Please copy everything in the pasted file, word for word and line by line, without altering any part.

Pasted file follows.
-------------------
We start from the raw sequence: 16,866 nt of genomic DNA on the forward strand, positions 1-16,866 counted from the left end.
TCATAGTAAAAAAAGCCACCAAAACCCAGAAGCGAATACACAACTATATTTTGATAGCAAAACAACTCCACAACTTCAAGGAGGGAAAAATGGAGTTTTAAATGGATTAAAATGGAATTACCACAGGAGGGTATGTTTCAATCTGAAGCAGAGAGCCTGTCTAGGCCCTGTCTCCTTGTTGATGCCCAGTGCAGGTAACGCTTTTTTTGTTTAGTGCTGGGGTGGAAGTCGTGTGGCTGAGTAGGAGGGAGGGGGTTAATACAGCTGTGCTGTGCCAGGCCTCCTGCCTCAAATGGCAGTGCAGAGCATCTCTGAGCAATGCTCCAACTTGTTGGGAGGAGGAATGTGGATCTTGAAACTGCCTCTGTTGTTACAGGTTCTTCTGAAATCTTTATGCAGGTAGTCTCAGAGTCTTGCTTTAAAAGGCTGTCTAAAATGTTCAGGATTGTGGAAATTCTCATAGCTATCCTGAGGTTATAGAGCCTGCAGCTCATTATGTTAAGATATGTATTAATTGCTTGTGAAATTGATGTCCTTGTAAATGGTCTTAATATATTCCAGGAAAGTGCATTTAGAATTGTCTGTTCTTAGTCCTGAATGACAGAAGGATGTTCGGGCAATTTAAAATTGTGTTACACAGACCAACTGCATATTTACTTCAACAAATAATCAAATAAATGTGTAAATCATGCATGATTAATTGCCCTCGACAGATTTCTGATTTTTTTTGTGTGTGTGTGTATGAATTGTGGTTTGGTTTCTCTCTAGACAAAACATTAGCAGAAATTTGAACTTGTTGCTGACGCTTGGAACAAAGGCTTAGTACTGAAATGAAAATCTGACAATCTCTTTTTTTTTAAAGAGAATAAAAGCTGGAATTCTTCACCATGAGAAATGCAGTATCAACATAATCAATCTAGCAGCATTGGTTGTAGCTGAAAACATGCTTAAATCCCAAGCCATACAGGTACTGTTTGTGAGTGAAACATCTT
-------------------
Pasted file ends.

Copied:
We start from the raw sequence: 16,866 nt of genomic DNA on the forward strand, positions 1-16,866 counted from the left end.
TCATAGTAAAAAAAGCCACCAAAACCCAGAAGCGAATACACAACTATATTTTGATAGCAAAACAACTCCACAACTTCAAGGAGGGAAAAATGGAGTTTTAAATGGATTAAAATGGAATTACCACAGGAGGGTATGTTTCAATCTGAAGCAGAGAGCCTGTCTAGGCCCTGTCTCCTTGTTGATGCCCAGTGCAGGTAACGCTTTTTTTGTTTAGTGCTGGGGTGGAAGTCGTGTGGCTGAGTAGGAGGGAGGGGGTTAATACAGCTGTGCTGTGCCAGGCCTCCTGCCTCAAATGGCAGTGCAGAGCATCTCTGAGCAATGCTCCAACTTGTTGGGAGGAGGAATGTGGATCTTGAAACTGCCTCTGTTGTTACAGGTTCTTCTGAAATCTTTATGCAGGTAGTCTCAGAGTCTTGCTTTAAAAGGCTGTCTAAAATGTTCAGGATTGTGGAAATTCTCATAGCTATCCTGAGGTTATAGAGCCTGCAGCTCATTATGTTAAGATATGTATTAATTGCTTGTGAAATTGATGTCCTTGTAAATGGTCTTAATATATTCCAGGAAAGTGCATTTAGAATTGTCTGTTCTTAGTCCTGAATGACAGAAGGATGTTCGGGCAATTTAAAATTGTGTTACACAGACCAACTGCATATTTACTTCAACAAATAATCAAATAAATGTGTAAATCATGCATGATTAATTGCCCTCGACAGATTTCTGATTTTTTTTGTGTGTGTGTGTATGAATTGTGGTTTGGTTTCTCTCTAGACAAAACATTAGCAGAAATTTGAACTTGTTGCTGACGCTTGGAACAAAGGCTTAGTACTGAAATGAAAATCTGACAATCTCTTTTTTTTTAAAGAGAATAAAAGCTGGAATTCTTCACCATGAGAAATGCAGTATCAACATAATCAATCTAGCAGCATTGGTTGTAGCTGAAAACATGCTTAAATCCCAAGCCATACAGGTACTGTTTGTGAGTGAAACATCTT